Dentist’s ‘alarming misunderstanding’ of pharmacist role

A dentist has been reprimanded after prescribing benzodiazepines to a two-year-old and a seven-year-old who both later presented to emergency departments

A NSW Civil and Administrative Tribunal hearing has heard that a dentist inappropriately prescribed lorazepam to a two-year-old patient who had been brought to the dental practice by her mother in late 2015.

The toddler was in pain and could not eat, but the dentist had difficulty examining her because she would not sit still.

When he suggested the mother take her to a paediatric dentist, she replied that she could not afford to do so. The dentist discussed treatment with the mother and told her that the girl would need to be sedated, but that he could not administer a sedative through a mask given how active the patient was.

“He looked up the Australian Medicines Handbook and it seemed lorazepam was the most suitable option because in limited circumstances it could be used pre-surgically, and he prescribed 1mg lorazepam to be taken 1 hour before Patient A’s dental appointment,” the Tribunal noted.

“He prescribed oral antibiotics to treat the infection under the tooth.”

When the mother brought the toddler back to the surgery for treatment, the girl was still “very active” despite having taken 1mg lorazepam.

The dentist suggested a second tablet, but when there was no sedative effect after an hour, the surgery did not proceed.

Five days later, the mother phoned the dentist to say that the child had been taken to Emergency and had recovered.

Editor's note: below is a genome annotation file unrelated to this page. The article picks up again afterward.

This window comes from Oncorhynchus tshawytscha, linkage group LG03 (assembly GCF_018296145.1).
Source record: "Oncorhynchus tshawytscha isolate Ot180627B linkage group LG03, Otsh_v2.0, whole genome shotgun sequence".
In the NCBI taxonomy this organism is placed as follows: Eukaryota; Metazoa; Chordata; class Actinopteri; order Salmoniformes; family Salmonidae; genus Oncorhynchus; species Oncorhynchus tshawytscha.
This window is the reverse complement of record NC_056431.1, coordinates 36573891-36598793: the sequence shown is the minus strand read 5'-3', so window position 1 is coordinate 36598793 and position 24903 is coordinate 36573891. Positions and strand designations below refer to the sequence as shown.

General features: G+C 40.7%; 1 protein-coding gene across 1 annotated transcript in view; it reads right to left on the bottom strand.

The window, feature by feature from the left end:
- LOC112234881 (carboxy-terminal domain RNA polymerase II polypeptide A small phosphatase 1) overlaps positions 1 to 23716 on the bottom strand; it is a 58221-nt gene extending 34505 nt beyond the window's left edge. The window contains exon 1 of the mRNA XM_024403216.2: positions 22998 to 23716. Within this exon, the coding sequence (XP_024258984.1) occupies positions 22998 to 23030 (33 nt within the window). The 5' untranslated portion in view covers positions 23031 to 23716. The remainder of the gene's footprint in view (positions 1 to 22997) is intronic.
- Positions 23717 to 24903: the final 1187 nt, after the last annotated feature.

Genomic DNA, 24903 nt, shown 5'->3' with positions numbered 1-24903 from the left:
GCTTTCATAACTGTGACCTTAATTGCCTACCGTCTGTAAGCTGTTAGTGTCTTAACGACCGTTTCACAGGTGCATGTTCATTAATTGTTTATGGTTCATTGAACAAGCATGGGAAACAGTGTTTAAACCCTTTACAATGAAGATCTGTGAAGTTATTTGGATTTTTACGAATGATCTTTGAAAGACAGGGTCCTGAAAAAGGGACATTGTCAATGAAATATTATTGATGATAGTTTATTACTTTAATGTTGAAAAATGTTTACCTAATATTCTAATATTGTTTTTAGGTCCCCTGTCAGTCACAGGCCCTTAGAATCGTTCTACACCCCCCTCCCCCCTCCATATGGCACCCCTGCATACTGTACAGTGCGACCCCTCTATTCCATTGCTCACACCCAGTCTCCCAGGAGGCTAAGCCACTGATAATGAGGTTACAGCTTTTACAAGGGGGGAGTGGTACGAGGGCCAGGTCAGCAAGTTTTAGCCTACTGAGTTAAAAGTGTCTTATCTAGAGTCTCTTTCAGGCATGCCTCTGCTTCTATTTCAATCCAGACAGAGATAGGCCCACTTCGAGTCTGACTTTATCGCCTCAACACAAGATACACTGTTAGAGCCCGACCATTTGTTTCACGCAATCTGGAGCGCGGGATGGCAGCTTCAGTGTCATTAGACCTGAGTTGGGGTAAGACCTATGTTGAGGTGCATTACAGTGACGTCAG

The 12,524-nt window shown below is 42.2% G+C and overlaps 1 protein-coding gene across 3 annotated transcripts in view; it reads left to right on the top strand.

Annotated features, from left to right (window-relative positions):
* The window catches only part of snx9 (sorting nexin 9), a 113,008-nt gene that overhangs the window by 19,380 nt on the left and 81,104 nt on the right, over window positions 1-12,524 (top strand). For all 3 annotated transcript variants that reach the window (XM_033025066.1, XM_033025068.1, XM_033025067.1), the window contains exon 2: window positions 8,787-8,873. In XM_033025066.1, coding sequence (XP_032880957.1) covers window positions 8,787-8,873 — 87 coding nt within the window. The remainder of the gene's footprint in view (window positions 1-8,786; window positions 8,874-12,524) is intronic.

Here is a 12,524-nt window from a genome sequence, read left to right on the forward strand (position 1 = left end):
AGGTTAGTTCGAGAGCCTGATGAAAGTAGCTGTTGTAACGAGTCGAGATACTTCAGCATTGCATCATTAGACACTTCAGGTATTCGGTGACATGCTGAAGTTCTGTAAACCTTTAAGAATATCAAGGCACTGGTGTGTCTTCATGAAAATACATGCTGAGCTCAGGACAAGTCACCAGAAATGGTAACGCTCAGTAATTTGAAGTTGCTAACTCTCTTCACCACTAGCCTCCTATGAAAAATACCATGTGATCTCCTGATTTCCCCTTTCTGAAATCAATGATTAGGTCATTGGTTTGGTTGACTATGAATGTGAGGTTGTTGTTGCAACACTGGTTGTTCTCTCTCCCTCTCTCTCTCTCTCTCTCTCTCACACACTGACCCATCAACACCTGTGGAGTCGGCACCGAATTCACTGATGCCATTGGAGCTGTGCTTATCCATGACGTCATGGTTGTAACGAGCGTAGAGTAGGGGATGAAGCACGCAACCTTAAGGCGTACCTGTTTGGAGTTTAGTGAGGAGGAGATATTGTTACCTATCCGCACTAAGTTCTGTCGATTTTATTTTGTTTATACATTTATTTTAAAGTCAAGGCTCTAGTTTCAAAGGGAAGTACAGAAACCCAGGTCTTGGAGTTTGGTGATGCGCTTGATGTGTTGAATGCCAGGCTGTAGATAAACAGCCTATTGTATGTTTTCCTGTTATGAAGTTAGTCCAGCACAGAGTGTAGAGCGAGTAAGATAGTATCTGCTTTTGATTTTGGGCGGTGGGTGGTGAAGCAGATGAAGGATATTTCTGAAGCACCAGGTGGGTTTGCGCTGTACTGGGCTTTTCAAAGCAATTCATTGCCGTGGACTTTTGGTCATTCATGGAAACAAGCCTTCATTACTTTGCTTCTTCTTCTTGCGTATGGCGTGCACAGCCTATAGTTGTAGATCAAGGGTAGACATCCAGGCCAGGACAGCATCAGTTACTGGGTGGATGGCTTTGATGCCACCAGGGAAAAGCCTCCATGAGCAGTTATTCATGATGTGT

“The result of the administration of two 1mg tablets to a 2 year old was a reaction consistent with overdose, which MIMS describes as usually manifested by degrees of central nervous system depression ranging from drowsiness to coma,” the Tribunal noted.

The dentist acknowledged that he had not adequately assessed the girl when prescribing the medication, based on age and weight.

He also “did not have adequate knowledge in relation to benzodiazepines, or provide instructions explaining the nature and risk of that treatment; he did not arrange adequate follow up care; he was not aware of his limitations regarding the pharmacological aspects of treating paediatric patients; he made an incorrect assumption that if Lorazepam was unsuitable for paediatric use the pharmacist would not have administered the medication or would have informed him; and he failed to make and keep adequate clinical records”.

The second patient was a seven-year-old who was prescribed benzodiazepines before treatment on two dates in late 2014, at a different practice.

The dentist prescribed benzodiazepines but the mother came back and said she had lost the script; a script for temazepam was issued by another dentist at the practice between the two surgery dates. This patient took the medication an hour before treatment on the second date, which was conducted and the patient discharged.

The patient presented at Emergency that evening, with “what was recorded as side effects of lorazepam,” the Tribunal noted.

The dentist said he had prescribed lorazepam for the patient after her mother said he would prefer that he treat her, rather than referring to a paediatric specialist, which the mother could not afford.

He said that he administered lorazepam instead of temazepam as the latter “had had very little sedative effect”.

An expert testified that the prescription of lorazepam by the dentist in question and temazepam by his colleague were “entirely inappropriate without having protocols in place for written information, informed consent, dispensing and monitoring”.

The expert said that the dentist’s “knowledge of and his practice of dentistry in relation to oral sedation of children was manifestly inadequate”.

The Health Care Complaints Commission submitted that he exhibited “a concerning lack of knowledge as to the effects of the interaction between antibiotics and other medications, and an alarming misunderstanding in respect of the role of pharmacists”.